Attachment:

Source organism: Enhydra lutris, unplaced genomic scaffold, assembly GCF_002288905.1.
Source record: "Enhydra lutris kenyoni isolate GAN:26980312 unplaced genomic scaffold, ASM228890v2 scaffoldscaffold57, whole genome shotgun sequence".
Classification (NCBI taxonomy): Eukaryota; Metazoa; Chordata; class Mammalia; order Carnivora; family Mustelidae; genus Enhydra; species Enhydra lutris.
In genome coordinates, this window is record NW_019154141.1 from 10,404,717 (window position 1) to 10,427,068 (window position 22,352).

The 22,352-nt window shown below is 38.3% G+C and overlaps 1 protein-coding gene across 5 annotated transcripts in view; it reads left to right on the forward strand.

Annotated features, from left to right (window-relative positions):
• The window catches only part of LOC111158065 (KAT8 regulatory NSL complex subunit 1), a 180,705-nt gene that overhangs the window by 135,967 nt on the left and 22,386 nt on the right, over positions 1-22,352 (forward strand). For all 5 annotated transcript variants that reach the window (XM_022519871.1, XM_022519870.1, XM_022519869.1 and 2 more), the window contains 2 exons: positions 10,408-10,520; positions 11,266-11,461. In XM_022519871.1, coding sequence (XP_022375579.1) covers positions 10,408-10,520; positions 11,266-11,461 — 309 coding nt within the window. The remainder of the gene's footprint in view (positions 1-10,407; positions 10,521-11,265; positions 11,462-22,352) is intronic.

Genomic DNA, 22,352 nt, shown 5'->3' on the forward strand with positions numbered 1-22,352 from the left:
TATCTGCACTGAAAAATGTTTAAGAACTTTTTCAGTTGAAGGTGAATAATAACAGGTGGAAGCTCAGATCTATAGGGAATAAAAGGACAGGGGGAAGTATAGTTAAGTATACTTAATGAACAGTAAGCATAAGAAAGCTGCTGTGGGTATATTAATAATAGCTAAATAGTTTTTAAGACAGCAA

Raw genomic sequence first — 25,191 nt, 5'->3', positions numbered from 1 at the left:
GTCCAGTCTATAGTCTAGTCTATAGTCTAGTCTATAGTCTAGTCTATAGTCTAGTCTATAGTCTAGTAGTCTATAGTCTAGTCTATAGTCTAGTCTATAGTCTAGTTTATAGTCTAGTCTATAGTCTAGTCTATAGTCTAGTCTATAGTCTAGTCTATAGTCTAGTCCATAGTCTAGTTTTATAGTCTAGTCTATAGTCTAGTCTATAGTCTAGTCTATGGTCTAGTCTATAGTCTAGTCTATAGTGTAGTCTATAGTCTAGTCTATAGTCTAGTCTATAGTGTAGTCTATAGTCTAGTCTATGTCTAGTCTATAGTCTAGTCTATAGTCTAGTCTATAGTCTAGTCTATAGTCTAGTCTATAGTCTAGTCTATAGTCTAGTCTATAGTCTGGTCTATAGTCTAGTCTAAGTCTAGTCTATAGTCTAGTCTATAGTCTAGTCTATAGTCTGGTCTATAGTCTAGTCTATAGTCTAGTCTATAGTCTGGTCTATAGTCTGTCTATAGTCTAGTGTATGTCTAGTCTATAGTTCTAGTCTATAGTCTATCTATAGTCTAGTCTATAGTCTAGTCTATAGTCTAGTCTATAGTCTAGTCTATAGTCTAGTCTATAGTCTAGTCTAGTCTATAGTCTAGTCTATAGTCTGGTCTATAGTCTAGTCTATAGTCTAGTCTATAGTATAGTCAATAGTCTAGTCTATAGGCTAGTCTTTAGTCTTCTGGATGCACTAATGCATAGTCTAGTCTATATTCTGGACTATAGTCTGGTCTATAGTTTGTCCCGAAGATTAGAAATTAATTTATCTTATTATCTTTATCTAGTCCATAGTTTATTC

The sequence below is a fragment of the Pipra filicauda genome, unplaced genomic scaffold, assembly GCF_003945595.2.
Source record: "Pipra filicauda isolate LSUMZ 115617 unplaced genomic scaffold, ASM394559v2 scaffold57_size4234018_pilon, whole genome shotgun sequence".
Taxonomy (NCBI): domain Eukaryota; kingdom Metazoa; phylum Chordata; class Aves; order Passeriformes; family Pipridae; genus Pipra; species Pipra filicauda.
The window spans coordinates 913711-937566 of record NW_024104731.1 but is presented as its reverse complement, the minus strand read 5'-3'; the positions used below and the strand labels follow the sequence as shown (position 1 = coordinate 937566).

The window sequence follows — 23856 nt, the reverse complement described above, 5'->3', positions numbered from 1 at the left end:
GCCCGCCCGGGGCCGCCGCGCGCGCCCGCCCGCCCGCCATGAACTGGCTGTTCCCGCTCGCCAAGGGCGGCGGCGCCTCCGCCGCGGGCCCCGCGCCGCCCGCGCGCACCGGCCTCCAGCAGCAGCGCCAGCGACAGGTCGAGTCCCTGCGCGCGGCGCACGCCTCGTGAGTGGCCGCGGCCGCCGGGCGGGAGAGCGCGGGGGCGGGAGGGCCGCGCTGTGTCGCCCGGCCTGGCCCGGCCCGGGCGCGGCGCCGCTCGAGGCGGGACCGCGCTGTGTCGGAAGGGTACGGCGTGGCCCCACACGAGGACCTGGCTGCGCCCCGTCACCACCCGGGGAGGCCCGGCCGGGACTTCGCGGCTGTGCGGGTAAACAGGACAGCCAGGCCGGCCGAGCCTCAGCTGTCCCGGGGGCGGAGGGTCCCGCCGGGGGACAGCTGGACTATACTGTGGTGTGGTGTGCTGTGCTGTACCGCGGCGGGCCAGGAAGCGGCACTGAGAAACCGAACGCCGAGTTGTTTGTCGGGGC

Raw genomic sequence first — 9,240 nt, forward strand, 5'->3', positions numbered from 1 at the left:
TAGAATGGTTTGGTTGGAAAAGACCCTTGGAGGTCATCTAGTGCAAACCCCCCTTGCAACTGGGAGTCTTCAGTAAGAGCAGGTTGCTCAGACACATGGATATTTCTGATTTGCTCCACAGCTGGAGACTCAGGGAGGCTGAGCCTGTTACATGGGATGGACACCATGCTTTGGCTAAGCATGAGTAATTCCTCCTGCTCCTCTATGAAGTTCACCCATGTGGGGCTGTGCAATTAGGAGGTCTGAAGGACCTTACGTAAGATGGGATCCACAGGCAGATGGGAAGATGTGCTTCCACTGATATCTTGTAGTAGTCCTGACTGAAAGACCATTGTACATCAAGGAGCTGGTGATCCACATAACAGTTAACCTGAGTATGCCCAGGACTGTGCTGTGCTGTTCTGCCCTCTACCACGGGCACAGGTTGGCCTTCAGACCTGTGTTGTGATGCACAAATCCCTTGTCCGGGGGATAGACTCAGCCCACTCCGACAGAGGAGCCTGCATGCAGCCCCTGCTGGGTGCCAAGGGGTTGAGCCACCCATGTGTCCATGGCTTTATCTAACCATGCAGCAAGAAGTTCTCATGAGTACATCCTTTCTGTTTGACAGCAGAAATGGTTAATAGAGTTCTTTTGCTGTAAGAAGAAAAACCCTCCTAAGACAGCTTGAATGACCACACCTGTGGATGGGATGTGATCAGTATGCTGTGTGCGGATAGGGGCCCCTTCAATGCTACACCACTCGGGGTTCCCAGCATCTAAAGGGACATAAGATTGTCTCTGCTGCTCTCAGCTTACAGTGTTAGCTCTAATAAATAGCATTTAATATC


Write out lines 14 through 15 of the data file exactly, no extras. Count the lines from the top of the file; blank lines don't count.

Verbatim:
Taxonomy (NCBI): domain Eukaryota; kingdom Metazoa; phylum Chordata; class Aves; order Passeriformes; family Pipridae; genus Pipra; species Pipra filicauda.
The window spans coordinates 913711-937566 of record NW_024104731.1 but is presented as its reverse complement, the minus strand read 5'-3'; the positions used below and the strand labels follow the sequence as shown (position 1 = coordinate 937566).